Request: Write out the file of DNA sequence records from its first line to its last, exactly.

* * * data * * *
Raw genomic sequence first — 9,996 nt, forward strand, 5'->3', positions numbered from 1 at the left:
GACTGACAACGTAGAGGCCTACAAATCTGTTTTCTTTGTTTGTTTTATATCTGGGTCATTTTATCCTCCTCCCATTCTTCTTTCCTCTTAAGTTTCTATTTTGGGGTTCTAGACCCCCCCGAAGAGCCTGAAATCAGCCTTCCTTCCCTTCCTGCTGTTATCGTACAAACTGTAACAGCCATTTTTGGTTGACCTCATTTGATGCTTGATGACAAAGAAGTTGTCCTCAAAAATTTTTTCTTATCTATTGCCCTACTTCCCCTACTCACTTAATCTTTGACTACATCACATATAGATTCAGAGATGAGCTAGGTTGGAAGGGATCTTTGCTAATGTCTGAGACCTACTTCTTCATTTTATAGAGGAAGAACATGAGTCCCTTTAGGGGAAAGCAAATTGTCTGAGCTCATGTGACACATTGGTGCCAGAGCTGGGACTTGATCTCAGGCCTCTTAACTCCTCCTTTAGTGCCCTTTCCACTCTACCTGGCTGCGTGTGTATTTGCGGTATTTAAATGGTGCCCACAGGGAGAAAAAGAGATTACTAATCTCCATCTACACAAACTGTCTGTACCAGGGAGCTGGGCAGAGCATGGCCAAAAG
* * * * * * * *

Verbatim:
Raw genomic sequence first — 9,996 nt, forward strand, 5'->3', positions numbered from 1 at the left:
GACTGACAACGTAGAGGCCTACAAATCTGTTTTCTTTGTTTGTTTTATATCTGGGTCATTTTATCCTCCTCCCATTCTTCTTTCCTCTTAAGTTTCTATTTTGGGGTTCTAGACCCCCCCGAAGAGCCTGAAATCAGCCTTCCTTCCCTTCCTGCTGTTATCGTACAAACTGTAACAGCCATTTTTGGTTGACCTCATTTGATGCTTGATGACAAAGAAGTTGTCCTCAAAAATTTTTTCTTATCTATTGCCCTACTTCCCCTACTCACTTAATCTTTGACTACATCACATATAGATTCAGAGATGAGCTAGGTTGGAAGGGATCTTTGCTAATGTCTGAGACCTACTTCTTCATTTTATAGAGGAAGAACATGAGTCCCTTTAGGGGAAAGCAAATTGTCTGAGCTCATGTGACACATTGGTGCCAGAGCTGGGACTTGATCTCAGGCCTCTTAACTCCTCCTTTAGTGCCCTTTCCACTCTACCTGGCTGCGTGTGTATTTGCGGTATTTAAATGGTGCCCACAGGGAGAAAAAGAGATTACTAATCTCCATCTACACAAACTGTCTGTACCAGGGAGCTGGGCAGAGCATGGCCAAAAG